“If we are truly talking about patient safety; I’d much rather have them in our hospital than on the road,” Dr. Kepple said. “I did OB for 20 years with one L&D nurse.”

Dr. Mark Satterfield, who works in the hospital’s emergency department, and also used to deliver at the hospital, said, “From a public health perspective, this is really a public health disaster for us.” He worried about the amount of time it takes to get to another hospital, as well as the diminishing skill set in emergency situations if there is no longer an OB program at PDH.

He also wondered about how the situation in the emergency department compared to this situation because doctors there are faced with situations that are outside their expertise.  “What I’m hearing here is that I shouldn’t be in the ER working if I don’t have the right nurse there … We don’t have perfection. Should all rurals just close?”

Kepple echoed Satterfield’s concerns. “If we don’t have generalists in our small towns, we might as well as close down,” he said, and discussed the trust, longevity, and rapport that’s developed with patients over time. “As Dr. Satterfield said, we give care on our skill set. We are giving the best care we can … it’s a lot better than what the care would be if we dropped it.”

Director Bill Wickman, who attended the meeting when the OB nurses shared their concerns, said he heard stressful stories and that it was “an eye opener for me.”

Director Valerie Flanigan, whose own children were born at PDH, said she “would hate for anyone to have to go somewhere else, but it’s all about patient safety.”

Dr. Paige Lewis had a different perspective. “I’ve been here six years,” she said. “There definitely would be bad outcomes if patients had to be shipped.”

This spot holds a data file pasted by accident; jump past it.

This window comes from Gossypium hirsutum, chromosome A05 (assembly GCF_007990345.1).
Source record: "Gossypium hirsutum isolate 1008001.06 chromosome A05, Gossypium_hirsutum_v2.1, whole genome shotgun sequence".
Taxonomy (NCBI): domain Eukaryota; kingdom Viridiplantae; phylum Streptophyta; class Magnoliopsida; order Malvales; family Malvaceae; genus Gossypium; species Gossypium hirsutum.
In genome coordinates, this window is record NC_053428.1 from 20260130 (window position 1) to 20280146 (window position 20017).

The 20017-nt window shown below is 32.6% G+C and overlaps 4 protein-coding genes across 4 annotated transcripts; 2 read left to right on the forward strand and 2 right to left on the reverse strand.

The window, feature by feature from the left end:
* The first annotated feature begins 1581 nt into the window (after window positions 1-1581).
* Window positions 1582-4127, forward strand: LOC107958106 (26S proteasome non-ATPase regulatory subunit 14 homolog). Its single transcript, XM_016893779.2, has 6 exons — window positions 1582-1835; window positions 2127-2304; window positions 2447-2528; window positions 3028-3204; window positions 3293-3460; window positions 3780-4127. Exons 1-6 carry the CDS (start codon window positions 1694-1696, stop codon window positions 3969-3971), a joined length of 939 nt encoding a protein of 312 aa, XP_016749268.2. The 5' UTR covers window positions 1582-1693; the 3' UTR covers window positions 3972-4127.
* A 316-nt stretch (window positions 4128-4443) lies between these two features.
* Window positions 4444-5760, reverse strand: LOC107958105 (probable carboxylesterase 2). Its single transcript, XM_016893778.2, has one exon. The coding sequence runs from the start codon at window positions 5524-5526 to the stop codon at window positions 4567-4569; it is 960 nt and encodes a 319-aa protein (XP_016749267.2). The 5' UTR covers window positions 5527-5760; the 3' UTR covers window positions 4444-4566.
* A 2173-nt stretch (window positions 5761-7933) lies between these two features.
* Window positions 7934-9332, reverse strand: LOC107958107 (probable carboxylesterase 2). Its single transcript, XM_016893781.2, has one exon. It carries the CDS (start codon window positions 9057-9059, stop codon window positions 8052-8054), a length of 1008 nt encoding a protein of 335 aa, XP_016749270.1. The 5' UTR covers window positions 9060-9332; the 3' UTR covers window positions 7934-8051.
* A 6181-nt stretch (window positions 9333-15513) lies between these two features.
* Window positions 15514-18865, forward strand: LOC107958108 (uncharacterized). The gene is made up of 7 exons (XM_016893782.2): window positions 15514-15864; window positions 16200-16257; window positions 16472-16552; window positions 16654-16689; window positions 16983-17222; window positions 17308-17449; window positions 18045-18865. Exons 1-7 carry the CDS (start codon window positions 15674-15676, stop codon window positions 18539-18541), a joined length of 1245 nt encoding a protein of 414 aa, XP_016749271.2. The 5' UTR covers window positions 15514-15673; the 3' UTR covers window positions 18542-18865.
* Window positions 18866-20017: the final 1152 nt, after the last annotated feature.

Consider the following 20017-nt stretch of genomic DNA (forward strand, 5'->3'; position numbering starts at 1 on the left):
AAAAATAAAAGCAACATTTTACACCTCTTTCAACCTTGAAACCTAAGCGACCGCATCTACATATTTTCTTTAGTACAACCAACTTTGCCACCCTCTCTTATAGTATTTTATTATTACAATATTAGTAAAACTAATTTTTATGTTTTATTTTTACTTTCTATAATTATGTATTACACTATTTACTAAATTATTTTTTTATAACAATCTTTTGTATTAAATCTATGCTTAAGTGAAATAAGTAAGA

Flanigan, asked “What else can we do?”

There was some discussion about the possibility of establishing a birthing center. “Perhaps a birthing center could help maintain and then rebuild the program until it returns to the hospital someday,” said Darren Beatty, the hospital’s chief operating officer.

But he also worried that “if we shut it (the OB program) down, PDH becomes something very, very different.”

Those in the meeting agreed that one of the dangers of shuttering the OB program is losing young families to out-of-area providers.

“As a community member, it’s definitely something I don’t want to see,” said Director Kimmel. … “I would like to see that we go kicking and screaming and do the best we can to maintain it.”

Director Bill Wickman became emotional when he asked if the hospital would really need to be on diversion for the next three months, and he thought of all of the mothers who wanted to deliver at PDH and would have to make alternate plans at this late date.

Read said she also wanted to keep the program, and would work to that end, but for the moment diversion was needed. She said she would rather plan for three months and then come off diversion early rather than to continue extending it.

The board will discuss the issue again this Thursday, June 9 at noon. The public can attend via Zoom or in person at the administration building’s conference room.